The beginning of unlimited costs liability for litigation funders?


Author: Victoria Prince


Litigation funders may be feeling uneasy after the recent High Court decision of Bailey v Glaxosmithkline[1]. Until this decision, funders could justifiably have assumed that they would only be ordered to pay security for costs up to the level of their funding, an application of the so called “Arkin cap”[2]. Foskett J has shown this assumption to be wrong, ordering the claimants’ funder to pay £1.75 million into court as security for the defendant’s costs, a sum well in excess of their £1.2 million funding.

The rationale behind Foskett J’s decision was fourfold:

  1. The Arkin cap has been the subject of mounting criticism, particularly by Jackson LJ in his report on litigation funding. In particular, Foskett J felt that: “the unquestioned imposition of the cap as formulated in Arkin would of itself fetter the general discretion that the court would have concerning costs at the conclusion of a trial”.
  2. If the cap is not applied, security for costs limited to the sums underwritten by the funder may be insufficient to cover the final costs award, frustrating the purpose of the security for costs application.
  3. The Court of Appeal in the Arkin decision was only addressing the situation where a professional funder has contributed to a part of the litigant’s costs, not where a funder has underwritten the whole of the costs, as was the case in this instance.
  4. The Arkin decision did not involve an application for security for costs. It was a case concerning the appropriate costs order at the end of a trial. The Arkin cap was therefore only one factor to consider in exercising the court’s wide discretion in relation to security for costs.

Foskett J acknowledged that a wholesale reversal of the Arkin cap principle would require a definitive decision from the Court of Appeal or a change in legislation, however he refused to approach his decision from the starting point that the Arkin cap would always apply at the end of the case. This echoes the Court of Appeal’s acknowledgement in the Excalibur decision[3] that what it called the “Arkin compromise” is considered by some as unduly generous to funders.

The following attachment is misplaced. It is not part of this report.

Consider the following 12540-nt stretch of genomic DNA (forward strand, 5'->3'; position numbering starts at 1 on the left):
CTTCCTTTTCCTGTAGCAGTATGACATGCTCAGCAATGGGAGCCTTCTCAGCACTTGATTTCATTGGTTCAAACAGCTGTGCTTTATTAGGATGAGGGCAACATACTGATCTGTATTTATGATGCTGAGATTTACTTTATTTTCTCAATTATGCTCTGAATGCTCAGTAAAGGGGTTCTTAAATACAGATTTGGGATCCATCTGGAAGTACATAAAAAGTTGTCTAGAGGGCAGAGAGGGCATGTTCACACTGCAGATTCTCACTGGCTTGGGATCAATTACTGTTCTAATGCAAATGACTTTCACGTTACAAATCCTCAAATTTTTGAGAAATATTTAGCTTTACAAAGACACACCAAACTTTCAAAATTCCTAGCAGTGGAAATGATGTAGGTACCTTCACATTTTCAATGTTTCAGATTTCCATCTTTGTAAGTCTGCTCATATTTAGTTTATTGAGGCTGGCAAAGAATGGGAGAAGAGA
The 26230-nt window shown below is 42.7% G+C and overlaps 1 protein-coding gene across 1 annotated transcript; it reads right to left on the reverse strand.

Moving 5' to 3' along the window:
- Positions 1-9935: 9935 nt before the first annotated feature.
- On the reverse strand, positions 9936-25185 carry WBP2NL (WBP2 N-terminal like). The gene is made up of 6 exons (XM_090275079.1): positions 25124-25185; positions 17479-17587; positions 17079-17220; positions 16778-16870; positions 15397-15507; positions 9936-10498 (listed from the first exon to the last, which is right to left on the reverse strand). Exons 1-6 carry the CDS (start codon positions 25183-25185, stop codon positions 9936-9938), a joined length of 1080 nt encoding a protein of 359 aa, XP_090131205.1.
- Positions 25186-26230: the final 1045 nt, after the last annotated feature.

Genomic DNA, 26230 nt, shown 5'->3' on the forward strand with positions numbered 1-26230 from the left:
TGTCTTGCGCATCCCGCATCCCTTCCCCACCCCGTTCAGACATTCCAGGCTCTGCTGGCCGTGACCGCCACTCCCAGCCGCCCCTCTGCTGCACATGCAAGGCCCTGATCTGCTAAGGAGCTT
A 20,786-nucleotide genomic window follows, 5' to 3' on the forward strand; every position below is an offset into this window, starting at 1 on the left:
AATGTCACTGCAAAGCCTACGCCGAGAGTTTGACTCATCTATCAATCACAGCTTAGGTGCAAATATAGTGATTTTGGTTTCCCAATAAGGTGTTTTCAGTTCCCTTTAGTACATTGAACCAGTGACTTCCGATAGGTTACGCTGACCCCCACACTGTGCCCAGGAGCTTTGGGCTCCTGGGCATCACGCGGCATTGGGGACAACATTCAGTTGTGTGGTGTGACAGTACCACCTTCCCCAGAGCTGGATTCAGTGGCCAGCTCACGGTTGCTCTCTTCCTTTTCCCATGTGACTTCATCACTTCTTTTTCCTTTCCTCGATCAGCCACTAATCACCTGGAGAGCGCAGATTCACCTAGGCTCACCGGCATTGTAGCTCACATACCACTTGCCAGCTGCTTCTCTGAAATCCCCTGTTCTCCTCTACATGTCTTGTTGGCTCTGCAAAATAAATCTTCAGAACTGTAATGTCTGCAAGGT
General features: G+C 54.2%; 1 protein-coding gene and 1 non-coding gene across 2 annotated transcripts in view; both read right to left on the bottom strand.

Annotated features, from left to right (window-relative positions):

This decision may foreshadow an increasingly limited application of the Arkin cap, however funders should take note that Foskett J nevertheless endeavoured to strike a fair balance between the parties. The £6.8 million claimed as security by the defendant was reduced to £1.75 million through an analysis of the defendant’s likely reasonable costs recovery and credit for the protection provided to it by the claimants’ ATE policy.

Litigation funders may have lost their ability to rely on the Arkin cap in security for costs applications, but they should take comfort that the courts have no intention of damaging the litigation funding market.


[1]Sandra Bailey & Others v Glaxosmithkline UK Limited v Managed Legal Solutions Limited [2017] EWHC 3195 (QB)

[2]Arkin v Borchard Lines Ltd (Nos 2 and 3) [2005] 1 WLR 3055

[3]Excalibur Ventures LLC v Texas Keystone Inc [2016] EWCA Civ 1144

 

Victoria Prince, Associate, Fladgate LLP (vprince@fladgate.com)

 

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